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SEISMOMETER (from Gr. veurp6s, earthquake, and µfpov, a measure). This name was originally given to instruments de-signed to measure the movement of the ground during earth-quakes (q.v.). Observations have shown that, in addition to the comparatively great and sudden displacements which occur in earthquakes, the ground is subject to other movements. Some of these, which may be called " earth-tremors," resemble earth-quakes in the rapidity with which they occur, but differ from earthquakes in being imperceptible (owing to the smallness of the motion) until instrumental means are used to detect them. Others, which may be called " earth-tiltings," show themselves by a slow bending and unbending of the surface, so that a post stuck in the ground, vertical to begin with, does not remain vertical, but inclines now to one side and now to another, the plane of the ground in which it stands shifting relatively to the horizon. No sharp distinction can be drawn between these classes of movements. Earthquakes and earth-tremors grade into one another, and in almost every earthquake there is some tilting of the surface. The term " seismometer " may conveniently be extended (and will here be understood) to cover all instruments which are designed to measure movements of the ground. Popularly it is supposed that earthquake recorders are instruments so sensitive to slight vibrations that great care is necessary in selecting a site for their installation. Although this sup- position Setsmois correct for a certain class of apparatus, as for Se sm example that which will record rapid elastic vibrations pro- duced by the movement of a train a mile distant, it is far from being so for the ordinary apparatus employed by the seismologist. What he usually aims at is either to record the more or less rapid movements of the ground which we can feel, or the slow but large disturbances which do not appeal to our unaided senses. Generally speaking, the instruments used for these purposes are not disturbed by the vibrations resulting from ordinary traffic. In almost every household something may be found which will respond to a gentle shaking of the ground. Sometimes it is a loosely-fitting shutter or window-frame, a hanging drawer-handle, or a lamp-shade which will rattle; the timbers in a roof may creak, or a group of wine-glasses with their rims in contact may chatter. Any of these sounds may call'attention to movements which otherwise would pass unnoticed. ,Specially arranged contrivances which tell us that the ground has been shaken are called seismoscopes or earthquake indicators. A small column, as for example a lead pencil standing on end, or a row of pins propped up against suitable supports, or other bodies which are easily over-turned, may be used as seismoscopes. Experience, however, has ' Up to the middle of the 15th century "seisin " was applied to chattels equally with freeholds, the word " possessed " being rarely used. In course of time the words acquired their modern meaning. See F. W. Maitland, "Seisin of Chattels," Law Quarterly Review, vol. I. p. 324 and The Mystery of Seisin," Law Q. R. ii. 481. Pollock and Maitland, Hist. Eng. Law, vol. ii. 29 seq.; Fry, L. J., in Cochrane v. Moore (189o), 25 Q.B.D. 57. 590 shown that contrivances of this order are wanting in sensibility, and often remain standing during movements that are distinctly perceptible. A more satisfactory arrangement is one where the body to be overturned is placed upon a platform which exaggerates the movements of the ground. For example, the platform h (see fig. I) may be on the top of a small rod r, fixed at its lower end by plaster of Paris in a watch-glass w, and carrying a disk or sphere of lead at 1. When the stand on which w rests is shaken, a multi-plied representation of this movement takes place at h, and any small body resting on that point, as for example a small screw s standing on its head, may be caused to topple over. If the loaded rod is elastic its lower end may be fixed in a stand, and the spherically curved base w is no longer required. In this case the motion at h is that of elastic switching. Apparatus of this kind may be employed for several purposes beyond merely indicating that an earthquake has taken place. For example, if the falling body s is attached by a thread to the pendulum, of a timepiece, it may be used to stop it and indicate the approximate time at which the tremor occurred. In its most sensitive form r is a steel wire, the upper end of which passes freely through a small hole in a metal plate. By the movement of the wire or the movement of the plate, especially if the latter projects from the top of a second and similar piece of apparatus, an electrical contact can be established by means of which an electromagnet may ring a bell, stop a clock, or set free machinery connected with a cylinder or other surface upon which an earthquake machine may record the movement of the ground. The next class of instruments to be considered are seismometers or earthquake measurers, and seismographs or instruments which Setimo- give diagrams of earthquake motion. Although a seismometer. graph may be designed that will not only respond to Selsmo- fairly rapid elastic vibrations, but will also record very :mph. slow and slight undulatory movements of the ground, experience has shown that the most satisfactory results are obtained when special instruments are employed for special purposes. First we will consider the types of apparatus which are used to record the rapid back-and forth movements of earthquakes which can be distinctly felt and at times are even destructive. The essential feature in these seismographs is a fairly heavy mass of metal, so suspended that although its supports are moved, some point in the mass remains practically at rest. For small earthquakes, in which the movement is rapid, the bob of a very long and heavy pendulum will practically comply with these conditions. If a style projecting from this pendulum rests upon say the smoked surface of a glass plate fixed to the ground, the vibratory motion of the ground will be recorded on the glass plate as a set of superimposed vibrations. To obtain an open diagram of these movements the plate must be moved, say by clockwork. Experience, however, has shown that even when the movements of the ground are alarming the actual range of motion is so small that a satisfactory record can be ob- tained only by some mechanical (or optical) method of multiplica- tion. This is usually accomplished as shown in fig. 2. b is the bob of a pendulum, with its style s passing through a slot in the short arm of a light lever, sop, pivoted at o, and with its outer end resting upon a revolving cylinder covered with smoked paper. As shown in the figure, it is evident that the motion of o in the line sop would not be recorded, and to obtain a complete record of horizontal movements it is necessary to have two levers at right angles to each other. A complete arrangement of this kind is shown in the plan of fig. 2. Here the style s of the pendulum rests in slots in the short arms of two writing levers pivoted at o and o'. Motion of the around in the direction os actuates only the lever so'p', motion In the direction o's actuates only sop, whilst motion in inter- mediate directions actuates both. The length of the short arms of the levers is usually * or II, of the long arms. This type of apparatus has been replaced in Japan by what are called duplex pendulum seismographs. The change was Duple: made because it frequently happened that in consequence pendu- of the movement of the ground agreeing with the period lams. of the pendulum, the latter no longer acted as a steady point, but was caused to swing, and the record became little better than that given by a seismoscope. Very long pendulums (30 to 40 ft.) are less subject to this disadvantage, but on the other hand their installation is a matter of some difficulty. A duplex pendulum (fig. 3) consists of an ordinary pendulum diagrammatically represented by ab, connected by a universal joint to an inverted pendulum dc. The latter, which is a rod pointed at its lower end and loaded at c, would be unstable it it were not connected with b. Now imagine this system to be suddenly displaced so that a moves to a' and d moves to d'. In the new position b would tend to follow the direction of its point of support, whilst c would tend to fall in the opposite direction, and the bob of one pendulum would exercise a restraint upon the motion of the other. If, as in practice, the moment of b is made slightly greater than that of c, the system will come slowly to a vertical position beneath a'd'. In this way, by coupling together an ordinary pendulum about 3 ft. in length with an inverted pendulum 2 ft. 6 in. long, it is easy to obtain the equivalent of a slowly-moving very long pendulum which is too Ic sluggish to follow the back-and-forth movements of its supports. FIG. 3. To complete an instrument of this description (see fig. 4) a point in the steady mass b is used as the fulcrum for the short arm of a light-writing index. This has a ball joint at s, a universal joint at o and a writing point at p, resting upon a piece of smoked glass. Attention was first directed to the possibility, of rendering ordinary pendulums more truly astatic by Professor homas Gray, who suggested methods by which this might be accomplished. The method shown in fig. 4 is that devised by Professor J. A. Ewing. Records obtained from instruments of this description give information respecting the range and principal direction of motion, and show us that in a given earthquake the ground may move in many azimuths. For obtaining an open diagram of an earthquake the best type of apparatus consists of a pair of horizontal pendulums writing their movements upon a moving surface. A simple form of Rorizontal horizontal pendulum as shown in fig. 5, consists of a rod, pendu- op, free to swing like a gate round a vertical or nearly lams. vertical axis, oo', and loaded at some point b. In practice the weight b is pivoted on the rod whilst its outer end, bp, which writes on a smoked surface, is made extremely light. When the frame of this arrangement is rapidly displaced through a small horizontal range to the right and left of the direction in which the rod points, the weight b by its inertia tends to remain at rest, and the motion of the frame, which is that of the earth, is magnified in the ration op to bp. This apparatus, of which there are many types, was first introduced into seismometry by Professor Ewing. To obtain a complete record of horizontal motion, two of these pendulums are placed at right angles; and by cranking one of the writing levers, o'p', as shown in the plan of fig. 5, two rectangular components of the earth's movements are written side by side. Since the movements of the ground are frequently accompanied by a slight tilting, which would cause b or b' to swing or wander away from its normal position, a sufficient stability is given to the weights by inclining the axis of the instrument slightly forwards. Although by compounding corresponding portions of the diagrams given by instruments of this type, it is possible to determine the range and direction of the movement of which they are the resolved parts, their chief value is that they enable us to measure with ease the extent of any vibration, half of which is called its amplitude, and the time taken to make any complete back-and-forth movement, or its period. Now if a be the amplitude expressed in millimetres, and t the period expressed in seconds, then the maximum velocity of an earth particle as it vibrates to and fro equals era/t, whilst the maximum acceleration equals 4r2a/12. The former quantity determines the distance to which a body, as for example the capping S 31. A of a pillar, may be projected, whilst the latter measures the effort which have originated at great distances, but for local disturbances, exerted by an earthquake to overturn or shatter various bodies. If after a heavy earthquake we find bodies that have been projected or overturned, then by observing the distance of projection, and the height through which they have fallen, or their dimensions, we can by means of simple formulae calculate quantities closely agreeing with those obtained from the seismogram. For example, if a body, say a coping-stone, has been thrown horizontally through a distance a, and fallen from a height b, the maximum horizontal velocity with which it was projected equals ,/ (ga2/2b); or if the height of the centre of gravity of a column like a gravestone above the base on which it rests is y, and x is the horizontal distance of this centre from the edge over which it has turned, then the acceleration or suddenness of motion which caused its overthrow is measured, as pointed out by C. D. West, with fair accuracy by gx/y. To measure vertical motion, which with the greater number of earthquakes is not appreciable, a fairly steady mass to which a dray's multiplying light-writing index can be attached is ob- Bray S tained from a weight carried on a lever held by any seism- form of spring in a horizontal position. Such an arrange- gr°ph' ment, for wich seismologists are indebted to Professor T. Gray, is shown in fig. 6, in which B is the mass used as the steady point. This, when supported as shown, can be arranged to have an extremely slow period of vertical motion, and in this respect be equivalent to a weight attached to a very long spring, an alternative which is, however, impracticable. The value of these records, as is the case with other forms of seismographs, is impaired by pronounced tiltings of the ground. We next turn to types of instruments employed to record earthquakes which have radiated from their origins, where they may have been violent, to such distances that their move- • ments are no longer perceptible. In these instruments the same principles are followed as in the construction of horizontal pendulums, the chief difference being that the so-called steady mass is Matra- arranged to have a much longer period than that required meats to when recording perceptible earthquakes. Instruments record dta- largely employed for this purpose in Italy are ordinary taut earth- pendulum seismographs as in fig. 2. One at Catania quakes. consists of a weight of 300 kilos suspended by a wire 25 metres in length, the movements of which by means of writing indexes are multiplied 12.5 times. With pendulums of shorter length, say 2 metres, it is necessary to have a multiplication 8o to loo fold by a double system of very light levers, in order to render the extremely slight tilting of their support perceptible. This arrangement, as devised by Professor G. Vicentini of Padua, will yield excellent diagrams of the gentle undulations of earthquakeseven if the bob of the pendulum acts as a steady point, the highly multiplied displacements are usually too great to be recorded. In Japan, Germany, Austria, England and Russia horizontal pendulums of the von Rebeur-Paschwitz type are employed, which by means of levelling screws are usually adjusted to have a natural period or double swing of from 15 to 30 seconds. These pendulums are usually small. The swinging arm or boom is from 4 to 8 in. long horizontally, and carries at its extremity a weight of a few ounces. A simple form, which is sometimes referred to as a conical pendulum, may be constructed with a large sewing needle carrying a galvanometer mirror, suspended by means of a silk or quartz fibre as shown in fig. 7. To avoid the possibility of displacements due to magnetic influences, the needle may be replaced by a brass or glass rod. The adjustment of the instrument is effected by means of screws in the bed-plate, by turning which the axis o'o" may be brought into a position nearly vertical. As this position is approached the period of swing becomes greater and greater, and sensibility to slight tilting at right angles to the plane of o'o"m is increased. The movements of the apparatus, which when complete should consist of two similar pendulums in planes at right angles to each other, are recorded by means of a beam of light, which, after reflection from the mirror or mirrors, passes through a cylindrical lens and is focussed upon a moving surface of photographic paper. The more distant this is from the pendulum the greater is the magnification of the angular movements of the mirror. With a period of 18 seconds, and the record-receiving paper at a distance of about 15 ft., a deflection of I millimetre of the light spot may indicate a tilting of h part of a second of arc, or 1 in. in 326 miles. Although this high degree of sensibility, and even a sensibility still higher, may be required in connexion with investigations respecting changes in the vertical, it is not necessary in ordinary seismometry. A very sensitive modified von Rebeur instrument was employed by O. Hecker in his measurement of the variation in the vertical and of tidal earth tremors. A type of instrument which has sufficient sensibility to record the various phases of unfelt earthquake motion, and which, at the suggestion of a committee of the British Association, has been adopted at many observatories throughout the world, is shown in fig. 8. With an adjustment to give a 15-second period, a deflection of i mm. at the outer end of the boom corresponds to a tilting of the bed-plate of o"•5, or I in. in 6.4 m. The record is obtained by the light from a small lamp reflected downwards by a mirror so as to pass through a slit in a small plate attached to the outer end of the boom. The short streak of light thus obtained moves with dumanaeOItO,punnIr!I Il ^ NWa '\\\\\\\\\\\\\\~ Boom 592 the movement of the boom over a second slit perpendicular to the first and made in the lid of a box containing clockwork driving a band of bromide paper. With this arrangement of crossed slits a spot of light impinges on the photographic surface and, when the boom is steady, gives a sharp fine line. The passage of the long hand of a watch across the end of the slit every hour cuts off the light, and gives hour marks enabling the observer to learn the time at which a disturbance has taken place. The chief function of the instrument is to measure slow displacements due to distant earth-quakes. For local earthquakes it will move relatively to the pivoted balance weight like an ordinary bracket seismograph, and for very rapid motion it gives seismoscopic indications of slight tremors due to the switching of the outer end of the boom, which is necessarily somewhat flexible. If we wish to obtain mechanical registration from a horizontal pendulum of the above type, we may minimize the effect of the friction of the writing index—say a glass fibre touching the smoked surface of moderately smooth paper—by using a considerable weight and placing it near to the outer end of the boom. In the Isle of Wight there is a pair of pendulums arranged as in fig. 5. The stand is 3 ft. in height. Weights of to lb each are carried at a distance of to in. from the pivots of booms which have a total length of 34 in. With these, or even with booms half the above length, actuating indices arranged as shown in fig. 2, but multiplying the motion six or seven times, good results may be obtained. At Rocca di Papa near Rome there is a pair of horizontal pendulums with booms 8 ft. 9 in. in length, 17 ft. in vertical height, which carry near their outer ends weights exceeding half a hundred-weight. Although such apparatus is far too cumbersome to be used by ordinary observers, it yields valuable results. An apparatus of great value in measuring slight changes in the vertical which have a bearing upon seismometrical observation is the Darwin bifilar pendulum. This consists of a mirror about half an inch in diameter, which, when it is suspended as shown in fig. 9, rotates by tilting at right angles to the paper. By this rotation a beam of light re- flected from the surface suffers displacement. It is possible to adjust the apparatus so that a tilt of Tina sec. of arc, or a change of slope of 1 in. in woo miles, can be detected. (See Sir G. H. Darwin, Scientific Papers, vol. i. (1907)) The principle of the Vicentini instrument described above has been adopted by G. Agamennone, director of the observatory at Rocca di Papa, near Rome, and also by E. Wiechert of Gottingen. In the Agamennone seismometrograph the pendulum is cheese-shaped, and weighs 500 kilos in one form and 2000 kilos, or over two tons, in the largest. This cylinder, which is suspended from a stand rigidly attached to the earth, has a vertical hole in its :entre extending from its upper surface to its centre of gravity, and to the bottom of this well a light rod is fixed. The motion of the frame is communicated to this rod by an extension of the frame which makes contact with it just above its point of attachment to the well. The motion is first magnified by the lever, and, on its communication to a complex lever system above the stationary mass, is still further magnified before registration, which is effected by a pen supplied with ink writing on white paper. Mechanism is provided whereby the speed of the paper is doubled on receipt of a shock, an electric bell ringing at the same time to summon an attendant. In the Wiechert astatic pendulum seismometer the stationary mass is also cheese-shaped, but it is supported by a conical extension from its base, which balances it on the floor of its case. There is also an extension from the upper surface of the pendulum, in contact with a system of levers and rods attached to the case; an air-dampi:ig cylinder is fitted to annul the free vibrations of the pendulum. The motion of the rod consequent to a motion of the case is modified by the projecting axle of the stationary mass, and after much magnifcation is recorded on a sheet of smoked paper. This instrument was made with a pendulum weight of t too kilos or over a ton; and with a modified construction the weight was increased to 17,000 kilos or nearly 19 tons, portability being obtained by replacing the solid pendulum of the smaller instrument by a shell which can be filled with barytes, a heavy mineral readily obtainable in most places. This instrument, which has a magnification of 2200, detects the slightest tremors, and is consequently most useful in recording earthquakes of distant origin; its high sensitiveness and complications, however, militate against its common use. Wiechert has also constructed a seismometer on the same principle, but in which the stationary mass is smaller, being adjustable between 8o and 20o kilos (18o and 440 lb). The Strassburg or Bosch seismograph differs from those just de-scribed in resembling the Milne instrument, i.e. it is a horizontal and not a vertical pendulum. The steady mass, however, is much larger, being too kilos (or 220 lb) ; the magnification is from 8o to too; and the registration is effected on a roll of smoked paper. An air-damping apparatus is attached in order to annul the natural oscillations of the pendulum. Two of these instruments are set up, one in the N.-S. direction and the other in the E.-W. so as to record the two horizontal components. A more popular Strassburg instrument has a stationary mass of 25 kilos. The Galitzin seismograph, devised by Prince Galitzin, is of the same type, but it essentially differs from the Milne instrument in having its pendulum dead-beat; this is brought about by an electromagnetic device. Magnification and registration of the motion is effected in the following way. Attached to the pendulum is a coil of fine wire which moves in the field of a pair of magnets. The currents induced in the coil are led to a dead-beat D'Arsonval galvanometer having the same natural period of vibration as the pendulum. It is found that the motion of the galvanometer mirror faithfully records, except in a few special cases, the motion of the pendulum; the actual record is made on sensitized paper. Two instruments are set up, and the two components are recorded on one strip.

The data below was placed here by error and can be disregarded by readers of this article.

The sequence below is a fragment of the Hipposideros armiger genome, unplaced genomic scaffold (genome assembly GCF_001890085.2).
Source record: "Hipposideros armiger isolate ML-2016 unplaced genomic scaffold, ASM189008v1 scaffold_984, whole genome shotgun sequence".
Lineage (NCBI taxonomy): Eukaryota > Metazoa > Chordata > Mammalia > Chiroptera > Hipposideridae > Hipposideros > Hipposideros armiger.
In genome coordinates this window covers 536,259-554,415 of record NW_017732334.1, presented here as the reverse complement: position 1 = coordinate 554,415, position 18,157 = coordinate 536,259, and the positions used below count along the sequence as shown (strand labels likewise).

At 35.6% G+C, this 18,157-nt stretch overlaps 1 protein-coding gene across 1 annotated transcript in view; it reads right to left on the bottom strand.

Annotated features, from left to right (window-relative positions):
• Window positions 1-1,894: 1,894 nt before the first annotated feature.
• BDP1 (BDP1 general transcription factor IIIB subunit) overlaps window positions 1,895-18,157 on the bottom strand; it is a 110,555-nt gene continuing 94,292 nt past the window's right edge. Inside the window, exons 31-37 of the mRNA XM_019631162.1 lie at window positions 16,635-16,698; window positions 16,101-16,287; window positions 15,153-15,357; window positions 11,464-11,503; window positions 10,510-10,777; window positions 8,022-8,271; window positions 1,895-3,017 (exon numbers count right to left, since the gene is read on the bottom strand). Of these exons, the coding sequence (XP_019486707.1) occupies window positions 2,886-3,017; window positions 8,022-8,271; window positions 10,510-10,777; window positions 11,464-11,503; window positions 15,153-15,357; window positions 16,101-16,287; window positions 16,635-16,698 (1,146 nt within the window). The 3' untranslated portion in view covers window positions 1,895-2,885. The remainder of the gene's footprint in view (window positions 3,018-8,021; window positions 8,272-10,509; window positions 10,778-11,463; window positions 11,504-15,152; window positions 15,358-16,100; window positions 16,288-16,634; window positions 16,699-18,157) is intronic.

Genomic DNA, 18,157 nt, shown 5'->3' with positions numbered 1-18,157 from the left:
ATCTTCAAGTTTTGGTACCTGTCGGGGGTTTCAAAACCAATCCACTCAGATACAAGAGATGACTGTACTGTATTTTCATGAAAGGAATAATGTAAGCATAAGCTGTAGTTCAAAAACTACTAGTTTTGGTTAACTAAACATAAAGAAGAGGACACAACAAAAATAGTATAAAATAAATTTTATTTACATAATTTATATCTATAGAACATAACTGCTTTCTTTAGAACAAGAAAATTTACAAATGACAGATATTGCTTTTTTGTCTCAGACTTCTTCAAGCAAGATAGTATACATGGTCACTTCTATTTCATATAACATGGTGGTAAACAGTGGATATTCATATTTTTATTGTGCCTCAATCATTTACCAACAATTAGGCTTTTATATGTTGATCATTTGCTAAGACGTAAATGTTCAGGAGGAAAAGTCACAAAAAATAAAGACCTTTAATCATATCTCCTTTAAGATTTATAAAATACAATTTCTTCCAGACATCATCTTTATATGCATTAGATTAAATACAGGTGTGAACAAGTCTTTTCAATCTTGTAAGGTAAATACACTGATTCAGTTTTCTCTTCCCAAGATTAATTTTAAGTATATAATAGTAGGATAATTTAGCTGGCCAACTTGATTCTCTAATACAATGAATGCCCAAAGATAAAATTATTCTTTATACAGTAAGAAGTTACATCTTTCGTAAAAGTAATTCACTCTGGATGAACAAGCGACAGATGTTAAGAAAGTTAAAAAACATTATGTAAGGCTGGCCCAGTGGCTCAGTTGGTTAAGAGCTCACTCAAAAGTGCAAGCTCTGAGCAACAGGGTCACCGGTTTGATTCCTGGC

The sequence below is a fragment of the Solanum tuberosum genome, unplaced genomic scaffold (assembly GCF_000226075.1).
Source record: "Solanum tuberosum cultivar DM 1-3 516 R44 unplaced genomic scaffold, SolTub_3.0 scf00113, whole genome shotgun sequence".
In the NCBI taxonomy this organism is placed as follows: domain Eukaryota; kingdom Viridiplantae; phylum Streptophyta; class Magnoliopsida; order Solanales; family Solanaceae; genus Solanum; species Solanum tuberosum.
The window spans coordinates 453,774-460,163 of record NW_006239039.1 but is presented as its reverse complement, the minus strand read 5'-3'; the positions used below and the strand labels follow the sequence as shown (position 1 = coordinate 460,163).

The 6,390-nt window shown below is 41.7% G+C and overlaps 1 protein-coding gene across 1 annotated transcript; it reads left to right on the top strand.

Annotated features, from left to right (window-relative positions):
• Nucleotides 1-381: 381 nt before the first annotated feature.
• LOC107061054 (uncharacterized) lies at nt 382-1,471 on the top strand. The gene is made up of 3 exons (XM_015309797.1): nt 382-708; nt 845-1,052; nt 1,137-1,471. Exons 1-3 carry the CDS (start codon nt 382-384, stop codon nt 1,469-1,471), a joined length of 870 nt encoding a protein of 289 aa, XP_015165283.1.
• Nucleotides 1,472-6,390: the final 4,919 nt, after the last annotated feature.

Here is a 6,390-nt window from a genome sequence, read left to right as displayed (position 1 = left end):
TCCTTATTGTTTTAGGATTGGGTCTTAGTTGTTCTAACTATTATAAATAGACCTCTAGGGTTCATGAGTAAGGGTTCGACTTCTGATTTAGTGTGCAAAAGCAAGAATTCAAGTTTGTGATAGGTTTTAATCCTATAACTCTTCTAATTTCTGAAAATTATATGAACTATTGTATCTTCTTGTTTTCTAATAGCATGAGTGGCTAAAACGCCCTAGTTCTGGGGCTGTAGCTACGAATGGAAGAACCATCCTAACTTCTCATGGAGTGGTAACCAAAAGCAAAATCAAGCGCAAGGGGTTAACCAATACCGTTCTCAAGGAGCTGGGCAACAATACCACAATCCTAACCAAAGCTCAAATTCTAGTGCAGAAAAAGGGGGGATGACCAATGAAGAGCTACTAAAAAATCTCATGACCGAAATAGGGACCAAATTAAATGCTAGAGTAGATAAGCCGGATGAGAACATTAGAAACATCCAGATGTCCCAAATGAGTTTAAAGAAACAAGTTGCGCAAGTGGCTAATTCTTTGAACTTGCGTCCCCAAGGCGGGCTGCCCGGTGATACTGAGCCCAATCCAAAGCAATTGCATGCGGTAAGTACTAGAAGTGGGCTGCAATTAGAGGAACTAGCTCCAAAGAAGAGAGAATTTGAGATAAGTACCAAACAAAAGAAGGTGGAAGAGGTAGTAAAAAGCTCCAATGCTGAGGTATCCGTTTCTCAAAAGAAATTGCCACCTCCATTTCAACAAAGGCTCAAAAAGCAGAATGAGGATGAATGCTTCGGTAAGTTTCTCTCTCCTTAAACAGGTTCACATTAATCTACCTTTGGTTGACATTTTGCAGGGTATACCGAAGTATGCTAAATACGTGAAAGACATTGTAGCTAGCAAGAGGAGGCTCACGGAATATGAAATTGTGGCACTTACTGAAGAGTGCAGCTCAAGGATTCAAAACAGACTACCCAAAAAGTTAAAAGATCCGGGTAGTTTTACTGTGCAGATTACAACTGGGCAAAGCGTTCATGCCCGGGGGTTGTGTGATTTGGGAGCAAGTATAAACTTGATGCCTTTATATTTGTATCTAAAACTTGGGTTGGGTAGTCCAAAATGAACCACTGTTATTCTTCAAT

End of Article: SEISMOMETER (from Gr. veurp6s, earthquake, and µfpov, a measure)